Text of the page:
Appalachia’s quantifiable attributes most easily lead inquiry away from understanding, toward misunderstanding in fact. It’s a case of finding what you want to find. Wealth can be measured in many ways, not all of them obvious. Life is tightly organized around family and friends and neighbors, one reason the towns are small and run down, they aren’t the centers of anything except themselves. Hill folk take care to be on good terms with each other, even tertiary relationships are valued and well maintained. Communities are stable over long periods of time because, while there’s more personal latitude than elsewhere, there’s also an understanding of orderliness that isn’t violated without consequence.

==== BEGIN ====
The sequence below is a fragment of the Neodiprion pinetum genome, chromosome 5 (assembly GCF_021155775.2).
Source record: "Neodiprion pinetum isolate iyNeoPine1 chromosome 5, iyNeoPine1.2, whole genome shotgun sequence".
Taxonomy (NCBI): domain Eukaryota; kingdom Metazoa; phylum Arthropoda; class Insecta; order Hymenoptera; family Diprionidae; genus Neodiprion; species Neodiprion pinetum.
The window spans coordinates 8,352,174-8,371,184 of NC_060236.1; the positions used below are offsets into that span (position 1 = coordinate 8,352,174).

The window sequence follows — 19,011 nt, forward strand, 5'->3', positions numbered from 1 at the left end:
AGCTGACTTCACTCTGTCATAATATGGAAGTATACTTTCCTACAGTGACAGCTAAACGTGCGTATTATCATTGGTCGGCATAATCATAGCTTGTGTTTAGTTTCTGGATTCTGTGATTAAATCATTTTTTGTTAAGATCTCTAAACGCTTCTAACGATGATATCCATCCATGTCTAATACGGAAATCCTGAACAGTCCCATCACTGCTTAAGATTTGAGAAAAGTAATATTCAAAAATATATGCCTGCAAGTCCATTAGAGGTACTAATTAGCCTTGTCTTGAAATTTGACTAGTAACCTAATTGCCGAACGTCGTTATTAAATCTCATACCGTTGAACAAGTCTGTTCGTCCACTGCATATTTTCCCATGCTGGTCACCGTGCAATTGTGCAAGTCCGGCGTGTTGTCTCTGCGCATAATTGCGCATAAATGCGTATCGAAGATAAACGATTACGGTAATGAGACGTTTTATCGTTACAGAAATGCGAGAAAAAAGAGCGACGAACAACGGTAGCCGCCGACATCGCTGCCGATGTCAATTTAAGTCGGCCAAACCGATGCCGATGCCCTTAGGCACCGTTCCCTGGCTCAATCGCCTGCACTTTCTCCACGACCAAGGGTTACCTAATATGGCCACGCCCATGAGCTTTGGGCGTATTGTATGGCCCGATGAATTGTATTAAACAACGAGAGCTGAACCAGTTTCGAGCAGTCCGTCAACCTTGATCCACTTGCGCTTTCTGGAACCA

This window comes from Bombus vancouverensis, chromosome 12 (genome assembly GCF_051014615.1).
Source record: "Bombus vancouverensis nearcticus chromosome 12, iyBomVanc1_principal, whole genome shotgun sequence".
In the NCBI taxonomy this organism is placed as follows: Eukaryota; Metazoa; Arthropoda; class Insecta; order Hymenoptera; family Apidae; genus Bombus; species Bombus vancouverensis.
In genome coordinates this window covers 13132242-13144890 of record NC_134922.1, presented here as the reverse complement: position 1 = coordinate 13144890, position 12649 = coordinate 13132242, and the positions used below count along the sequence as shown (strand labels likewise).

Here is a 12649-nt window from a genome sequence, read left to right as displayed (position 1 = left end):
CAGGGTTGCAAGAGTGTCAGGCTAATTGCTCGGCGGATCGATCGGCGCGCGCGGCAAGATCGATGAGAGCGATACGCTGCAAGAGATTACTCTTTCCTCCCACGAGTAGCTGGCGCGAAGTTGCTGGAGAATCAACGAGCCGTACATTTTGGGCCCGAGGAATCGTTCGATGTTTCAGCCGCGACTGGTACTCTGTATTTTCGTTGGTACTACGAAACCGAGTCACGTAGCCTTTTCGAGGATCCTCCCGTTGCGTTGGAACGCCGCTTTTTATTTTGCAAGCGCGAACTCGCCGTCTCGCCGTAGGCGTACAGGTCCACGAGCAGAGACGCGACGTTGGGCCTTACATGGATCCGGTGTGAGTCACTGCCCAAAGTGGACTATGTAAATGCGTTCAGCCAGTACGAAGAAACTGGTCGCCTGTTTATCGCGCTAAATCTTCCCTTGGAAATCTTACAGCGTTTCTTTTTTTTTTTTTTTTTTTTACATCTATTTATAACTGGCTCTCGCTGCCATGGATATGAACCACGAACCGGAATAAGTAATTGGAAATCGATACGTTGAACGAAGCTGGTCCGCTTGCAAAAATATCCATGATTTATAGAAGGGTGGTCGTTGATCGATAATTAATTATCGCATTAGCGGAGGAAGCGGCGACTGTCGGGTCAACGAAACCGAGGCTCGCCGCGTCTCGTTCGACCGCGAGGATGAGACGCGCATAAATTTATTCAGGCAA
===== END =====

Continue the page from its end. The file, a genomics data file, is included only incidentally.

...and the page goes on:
Appalachians don’t have the exaggerated need to avoid failure so typical of their observers, they live their lives first hand as it were and learn from their missteps, after all, success without failure can only end in delusion and disaster. The larger sense of Appalachian self reliance means to live from within oneself. It’s assumed a person ought to form his own opinions and rely on his own judgments. Failure to do so marks a person as mushy and untrustworthy. Self reliance is self-correcting, responsibility for failure and credit for success is personal and directly attributable. Those who choose a life directed by others will never know success because success belongs to their masters. How could it be otherwise? The Pelosis and Obamas of this country don’t come from Appalachia. But let’s get back to Appalachia’s place as guerilla territory in doomer fiction.